As the Sundance Film Festival prepares to kick off on Thursday, it’s that time when all of Hollywood travels to the sleepy ski town of Park City, Utah, to indulge in the best that the independent film world has to offer.
Sundance is a great place to find original stories as well as the breakout stars who will be making their names in the mainstream in coming years (the directors of “Jurassic World” and “Creed” had their career starts at Sundance, believe it or not).
Here’s what we’re most excited to see at this year’s festival — much of which will be headed to a theatre near you at some point later this year.
TV has become more and more prevalent at film festivals, and Sundance is no different. One of the big premieres is this adaptation of a Stephen King novel in which a man time travels back to 1963 to stop the assassination of John F. Kennedy. James Franco plays the time-traveller. The show premieres on Hulu in February.
Actor Nate Parker's long-awaited biopic on Nat Turner, the African-American slave who led the most successful slave rebellion in American history, has the makings for one of the breakout hits of this year's festival (the title's play on the infamously racist silent film will certainly turn heads). Parker ('Beyond The Lights,' 'Non-Stop') wrote, directed, and stars as Turner, in an ambitious endeavour that could pay off big time.
Director Antonio Campos ('Simon Killer') looks at the life of one of media's most mysterious figures, TV reporter Christine Chubbuck of Sarasota, Florida, who in 1974 committed suicide on live television. In 'Christine,' Campos shows the pressures of a woman in the 1970s with Rebecca Hall playing Chubbuck as she struggles to find her place in the world.
The Christine Chubbuck story is explored in a second film at the festival, but in a completely different way. Documentary filmmaker Robert Greene ('Actress') investigates Chubbuck's life and final days using actress Kate Lyn Sheil ('House of Cards') to play the TV newswoman, in a mix of fact and fiction, leading to revelations about both Chubbuck and Sheil.
Touted as the first female-focused Wall Street drama, 'Equity' has Anna Gunn from 'Breaking Bad' as a senior investment banker who thrives in the cutthroat world of big money and egos. But when a controversial IPO comes on her radar, things change drastically.
Inspired by Steven Soderbergh's 2009 film staring Sasha Grey as a high-class Manhattan call girl, this new TV series from Starz follows a college law student who is introduced to the world of 'transactional relationships.'
We are thrust into the world of fraternity hazing in this drama, as we follow an incoming freshman who pledges the frat his brother (Nick Jonas) is in. The story reveals how far people will go for the sake of 'brotherhood.'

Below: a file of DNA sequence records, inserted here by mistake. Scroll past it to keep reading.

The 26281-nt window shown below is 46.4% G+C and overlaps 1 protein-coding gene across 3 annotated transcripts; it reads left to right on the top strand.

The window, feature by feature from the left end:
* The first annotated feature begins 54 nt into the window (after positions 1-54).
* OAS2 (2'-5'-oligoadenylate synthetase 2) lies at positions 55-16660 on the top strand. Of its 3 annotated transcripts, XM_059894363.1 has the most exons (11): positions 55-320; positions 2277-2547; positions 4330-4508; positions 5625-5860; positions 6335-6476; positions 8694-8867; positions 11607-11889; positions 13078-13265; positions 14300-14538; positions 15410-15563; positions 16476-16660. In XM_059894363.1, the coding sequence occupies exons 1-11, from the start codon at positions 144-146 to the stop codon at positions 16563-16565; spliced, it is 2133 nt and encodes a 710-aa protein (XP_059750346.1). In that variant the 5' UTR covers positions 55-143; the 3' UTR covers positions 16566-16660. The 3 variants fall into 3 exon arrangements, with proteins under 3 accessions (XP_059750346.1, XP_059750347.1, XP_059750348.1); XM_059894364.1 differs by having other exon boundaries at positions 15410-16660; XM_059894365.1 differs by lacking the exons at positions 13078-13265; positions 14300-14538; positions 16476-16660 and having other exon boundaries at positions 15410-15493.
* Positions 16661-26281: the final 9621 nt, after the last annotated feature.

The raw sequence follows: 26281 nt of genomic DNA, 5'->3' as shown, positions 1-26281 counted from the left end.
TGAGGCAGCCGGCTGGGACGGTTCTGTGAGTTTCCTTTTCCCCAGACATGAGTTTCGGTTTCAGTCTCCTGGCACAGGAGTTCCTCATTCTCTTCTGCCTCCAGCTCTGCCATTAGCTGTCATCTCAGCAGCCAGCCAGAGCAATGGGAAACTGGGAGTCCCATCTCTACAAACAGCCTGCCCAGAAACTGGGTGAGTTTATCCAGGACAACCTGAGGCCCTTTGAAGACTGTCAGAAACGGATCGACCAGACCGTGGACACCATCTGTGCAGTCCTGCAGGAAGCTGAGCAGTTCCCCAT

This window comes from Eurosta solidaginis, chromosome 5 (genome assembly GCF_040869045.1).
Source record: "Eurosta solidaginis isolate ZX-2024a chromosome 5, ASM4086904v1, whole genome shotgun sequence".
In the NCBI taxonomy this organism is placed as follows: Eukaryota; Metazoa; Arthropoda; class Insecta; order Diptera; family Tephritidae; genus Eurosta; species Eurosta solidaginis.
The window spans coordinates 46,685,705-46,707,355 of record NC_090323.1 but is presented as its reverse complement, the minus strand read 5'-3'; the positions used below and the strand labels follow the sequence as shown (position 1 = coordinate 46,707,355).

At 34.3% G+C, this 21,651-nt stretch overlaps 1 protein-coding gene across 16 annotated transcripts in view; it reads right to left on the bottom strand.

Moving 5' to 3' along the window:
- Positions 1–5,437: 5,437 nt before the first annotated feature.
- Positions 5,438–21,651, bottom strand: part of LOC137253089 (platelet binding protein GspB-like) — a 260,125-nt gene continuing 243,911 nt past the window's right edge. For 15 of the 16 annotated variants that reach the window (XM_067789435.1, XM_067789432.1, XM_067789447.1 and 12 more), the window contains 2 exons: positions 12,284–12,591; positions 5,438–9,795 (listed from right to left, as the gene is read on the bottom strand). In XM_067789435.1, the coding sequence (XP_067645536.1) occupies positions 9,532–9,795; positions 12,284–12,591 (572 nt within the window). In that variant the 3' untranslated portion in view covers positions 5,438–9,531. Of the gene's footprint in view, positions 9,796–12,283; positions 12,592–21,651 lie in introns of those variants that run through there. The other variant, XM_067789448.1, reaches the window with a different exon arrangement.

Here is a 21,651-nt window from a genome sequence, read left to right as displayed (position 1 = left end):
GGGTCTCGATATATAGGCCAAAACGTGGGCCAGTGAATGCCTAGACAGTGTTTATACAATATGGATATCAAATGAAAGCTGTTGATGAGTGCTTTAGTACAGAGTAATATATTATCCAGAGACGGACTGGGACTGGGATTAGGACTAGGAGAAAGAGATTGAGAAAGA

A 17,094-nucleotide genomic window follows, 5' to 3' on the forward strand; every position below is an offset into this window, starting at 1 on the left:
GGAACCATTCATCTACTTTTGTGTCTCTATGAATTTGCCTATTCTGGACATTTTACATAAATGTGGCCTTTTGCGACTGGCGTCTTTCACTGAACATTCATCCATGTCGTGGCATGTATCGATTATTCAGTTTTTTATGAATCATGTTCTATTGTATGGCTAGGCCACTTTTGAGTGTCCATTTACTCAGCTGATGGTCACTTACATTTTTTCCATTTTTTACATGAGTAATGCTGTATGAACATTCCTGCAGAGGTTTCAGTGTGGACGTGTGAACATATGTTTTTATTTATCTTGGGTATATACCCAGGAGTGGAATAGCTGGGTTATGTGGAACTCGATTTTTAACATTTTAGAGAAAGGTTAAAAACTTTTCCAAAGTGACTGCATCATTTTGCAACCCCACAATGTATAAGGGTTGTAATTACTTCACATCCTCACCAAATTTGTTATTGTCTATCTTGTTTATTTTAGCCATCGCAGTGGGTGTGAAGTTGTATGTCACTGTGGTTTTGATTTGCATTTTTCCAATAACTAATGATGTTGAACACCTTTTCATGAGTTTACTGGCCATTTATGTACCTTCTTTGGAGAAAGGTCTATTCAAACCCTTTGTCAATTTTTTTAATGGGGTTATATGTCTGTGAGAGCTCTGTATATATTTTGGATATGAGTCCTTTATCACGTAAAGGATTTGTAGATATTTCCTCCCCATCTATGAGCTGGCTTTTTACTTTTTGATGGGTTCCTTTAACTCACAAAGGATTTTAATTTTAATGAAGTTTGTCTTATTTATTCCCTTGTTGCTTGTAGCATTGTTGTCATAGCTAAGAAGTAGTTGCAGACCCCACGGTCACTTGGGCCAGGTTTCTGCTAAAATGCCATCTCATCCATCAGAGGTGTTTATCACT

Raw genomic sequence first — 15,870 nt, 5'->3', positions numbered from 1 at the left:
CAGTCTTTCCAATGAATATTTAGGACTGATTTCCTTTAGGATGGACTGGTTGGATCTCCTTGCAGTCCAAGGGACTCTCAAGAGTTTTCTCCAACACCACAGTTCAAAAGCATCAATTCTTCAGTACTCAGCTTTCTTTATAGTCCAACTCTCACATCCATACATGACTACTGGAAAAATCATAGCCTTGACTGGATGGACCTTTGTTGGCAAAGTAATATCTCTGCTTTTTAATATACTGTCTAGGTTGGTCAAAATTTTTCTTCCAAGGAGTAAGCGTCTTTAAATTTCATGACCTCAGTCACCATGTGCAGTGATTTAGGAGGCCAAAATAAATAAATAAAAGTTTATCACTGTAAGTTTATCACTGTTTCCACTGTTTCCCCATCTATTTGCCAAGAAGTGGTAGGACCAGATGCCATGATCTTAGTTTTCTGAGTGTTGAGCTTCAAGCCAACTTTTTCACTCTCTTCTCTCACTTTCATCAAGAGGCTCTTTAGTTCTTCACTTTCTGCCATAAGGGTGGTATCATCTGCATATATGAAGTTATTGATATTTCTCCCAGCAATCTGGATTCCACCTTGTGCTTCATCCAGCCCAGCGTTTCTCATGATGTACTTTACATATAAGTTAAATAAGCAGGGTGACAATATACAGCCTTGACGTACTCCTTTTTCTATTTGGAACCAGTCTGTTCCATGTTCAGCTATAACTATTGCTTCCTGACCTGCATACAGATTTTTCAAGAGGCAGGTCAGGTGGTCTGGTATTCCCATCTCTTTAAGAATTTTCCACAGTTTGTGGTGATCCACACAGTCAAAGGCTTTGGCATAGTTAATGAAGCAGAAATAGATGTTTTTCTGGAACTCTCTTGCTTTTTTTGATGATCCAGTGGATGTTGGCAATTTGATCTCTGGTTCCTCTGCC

Werner Herzog has made films in the deepest, darkest jungles and at the ends of the earth, but his latest might be his most exploratory yet as he examines the internet. Collecting interviews with unique people in the computer world only Herzog could track down, the doc is likely to give you an experience of the internet unlike you've ever had before.
Before he became the King of Pop and a tabloid sensation, Michael Jackson was a rising star trying to set himself apart from his family band. Here Spike Lee uses archival footage, interviews, and footage of Michael himself to chronicle the early years of Jackson's greatness.
Hyped as ESPN's most ambitious documentary yet from its '30 for 30' series, this miniseries looks inside the life of O.J. Simpson from becoming a Hall of Fame football player to being a movie star to, finally, being the face of one of the most polarising criminal cases in American history.
What's sure to get a lot of attention because of its bizarre premise is this mystery piece featuring Paul Dano as a guy stranded on a deserted island waiting to die when a miracle washes ashore, a dead body (Daniel Radcliffe). The two embark on a journey to get off the island.
Netflix has already made some noise at Sundance 2016 and most people haven't even arrived yet. The streaming giant has snatched up this drama, which follows an independent-minded woman (Ellen Page) who 'rescues' a neglected baby and now must reach out to her mother to help with the child. This leads to an intense look at a wounded mother/daughter relationship.
Legendary documentary filmmakers D.A. Pennebaker and Chris Hegedus ('The War Room') turn their lens on animal rights in their latest film. Following animal protection attorney Steven Wise, who for the last 30 years has been trying to seek personhood rights for animals (specifically chimpanzees), the filmmakers use masterful cinema verite style to explore this controversial subject.
Kevin Smith returns to Sundance with a movie for Millennials. He takes the convenience-store characters from his previous movie 'Tusk' -- who happen to be Smith's daughter Harley Quinn Smith and Johnny Depp's daughter Lily-Rose Depp -- to tell a fun teenage-night-out tale, Kevin Smith-style.
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